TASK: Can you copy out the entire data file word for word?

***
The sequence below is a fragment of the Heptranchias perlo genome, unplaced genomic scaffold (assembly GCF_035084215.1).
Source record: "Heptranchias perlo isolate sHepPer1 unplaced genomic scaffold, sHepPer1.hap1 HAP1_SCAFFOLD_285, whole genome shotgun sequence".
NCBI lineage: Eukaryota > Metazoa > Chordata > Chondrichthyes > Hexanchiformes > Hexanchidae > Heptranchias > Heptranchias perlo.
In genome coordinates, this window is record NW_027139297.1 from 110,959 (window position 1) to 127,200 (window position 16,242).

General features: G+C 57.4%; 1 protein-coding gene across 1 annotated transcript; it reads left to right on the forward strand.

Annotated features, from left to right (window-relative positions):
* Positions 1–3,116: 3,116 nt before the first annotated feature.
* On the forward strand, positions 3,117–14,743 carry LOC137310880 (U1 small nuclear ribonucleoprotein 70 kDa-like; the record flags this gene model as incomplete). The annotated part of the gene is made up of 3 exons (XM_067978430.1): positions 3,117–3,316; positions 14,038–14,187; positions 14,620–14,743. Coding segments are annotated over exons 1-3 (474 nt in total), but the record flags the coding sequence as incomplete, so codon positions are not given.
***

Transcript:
The sequence below is a fragment of the Heptranchias perlo genome, unplaced genomic scaffold (assembly GCF_035084215.1).
Source record: "Heptranchias perlo isolate sHepPer1 unplaced genomic scaffold, sHepPer1.hap1 HAP1_SCAFFOLD_285, whole genome shotgun sequence".
NCBI lineage: Eukaryota > Metazoa > Chordata > Chondrichthyes > Hexanchiformes > Hexanchidae > Heptranchias > Heptranchias perlo.
In genome coordinates, this window is record NW_027139297.1 from 110,959 (window position 1) to 127,200 (window position 16,242).

General features: G+C 57.4%; 1 protein-coding gene across 1 annotated transcript; it reads left to right on the forward strand.

Annotated features, from left to right (window-relative positions):
* Positions 1–3,116: 3,116 nt before the first annotated feature.
* On the forward strand, positions 3,117–14,743 carry LOC137310880 (U1 small nuclear ribonucleoprotein 70 kDa-like; the record flags this gene model as incomplete). The annotated part of the gene is made up of 3 exons (XM_067978430.1): positions 3,117–3,316; positions 14,038–14,187; positions 14,620–14,743. Coding segments are annotated over exons 1-3 (474 nt in total), but the record flags the coding sequence as incomplete, so codon positions are not given.